Moms, if you want your baby to grow up smarter and wealthier, you might want to consider prolonging breastfeeding until your child is at least a year old, according to a new study from Brazil. Published in The Lancet Global Health, the study found that longer duration breastfeeding is associated with increased intelligence, more schooling and higher earnings in adulthood.
“The effect of breastfeeding on brain development and child intelligence is well established, but whether these effects persist into adulthood is less clear,” Bernardo Lessa Horta, PhD, of the Federal University of Pelotas in Brazil, said in news release.
“Our study provides the first evidence that prolonged breastfeeding not only increases intelligence until at least the age of 30, but also has an impact both at an individual and societal level by improving educational attainment and earning ability,” added Horta.
Horta and his colleagues analyzed data from a study involving nearly 6,000 infants born in Pelotas, Brazil in 1982. After an average of 30 years, the researchers were able to measure IQs and gather educational and financial information from 3,943 participants.
Those in the study were divided into five groups based on the length of time they were breastfed. In addition, the investigators controlled for 10 social and biological variables that might affect an increase in IQ, including family income at birth, parental schooling, ancestry, birth weight, type of delivery, mother’s age and if she smoked while pregnant.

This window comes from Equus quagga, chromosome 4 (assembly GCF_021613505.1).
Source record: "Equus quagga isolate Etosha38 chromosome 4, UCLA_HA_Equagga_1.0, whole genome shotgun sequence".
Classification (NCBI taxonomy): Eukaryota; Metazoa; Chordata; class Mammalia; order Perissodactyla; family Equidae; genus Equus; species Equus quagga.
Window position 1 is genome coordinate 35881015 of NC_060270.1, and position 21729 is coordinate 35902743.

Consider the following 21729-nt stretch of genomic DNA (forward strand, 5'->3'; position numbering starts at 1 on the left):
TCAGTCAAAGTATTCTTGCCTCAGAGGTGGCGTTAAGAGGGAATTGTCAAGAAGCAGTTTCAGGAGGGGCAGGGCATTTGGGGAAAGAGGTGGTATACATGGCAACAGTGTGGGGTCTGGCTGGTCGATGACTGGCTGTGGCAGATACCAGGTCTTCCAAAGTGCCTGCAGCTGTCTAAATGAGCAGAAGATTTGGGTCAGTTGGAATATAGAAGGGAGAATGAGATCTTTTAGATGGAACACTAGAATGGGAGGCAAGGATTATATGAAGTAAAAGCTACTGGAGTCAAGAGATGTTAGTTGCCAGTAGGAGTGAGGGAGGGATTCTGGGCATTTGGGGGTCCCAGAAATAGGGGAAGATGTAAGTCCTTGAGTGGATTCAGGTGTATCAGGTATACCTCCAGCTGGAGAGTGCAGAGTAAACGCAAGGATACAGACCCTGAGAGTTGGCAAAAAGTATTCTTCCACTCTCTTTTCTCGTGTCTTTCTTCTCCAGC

What differentiates this study from other studies on breastfeeding and its link to increased IQ is that it is not exclusive to more affluent and better educated mothers. “What is unique about this study is the fact that, in the population we studied, breastfeeding was not more common among highly educated, high-income women, but was evenly distributed by social class,” Horta told Medical News Today.
While the study revealed increased intelligence, longer schooling and higher adult earnings at all duration levels of breastfeeding, babies who were breastfed longer derived the most benefits. Compared to infants who were breastfed less that one month, those who were breastfed for 12 months or longer gained four more IQ points, had 0.9 additional years of schooling, and earned an average of $104 per month more at the age of 30.
Horta suspects there is a biological reason for the study’s findings. “The likely mechanism underlying the beneficial effects of breast milk on intelligence is the presence of long-chain saturated fatty acids (DHAs) found in breast milk, which are essential for brain development,” he explained in the news release. He also speculated the amount of milk consumed plays a role.
The study authors acknowledged their research could not rule out the possibility other factors influenced their results.
“I don’t want to terrify people who did not breastfeed or who breastfed for a short time,” Horta told the New York Times. “It isn’t only breastfeeding that affects IQ and income. But our study does show that breastfeeding is important and should be encouraged.”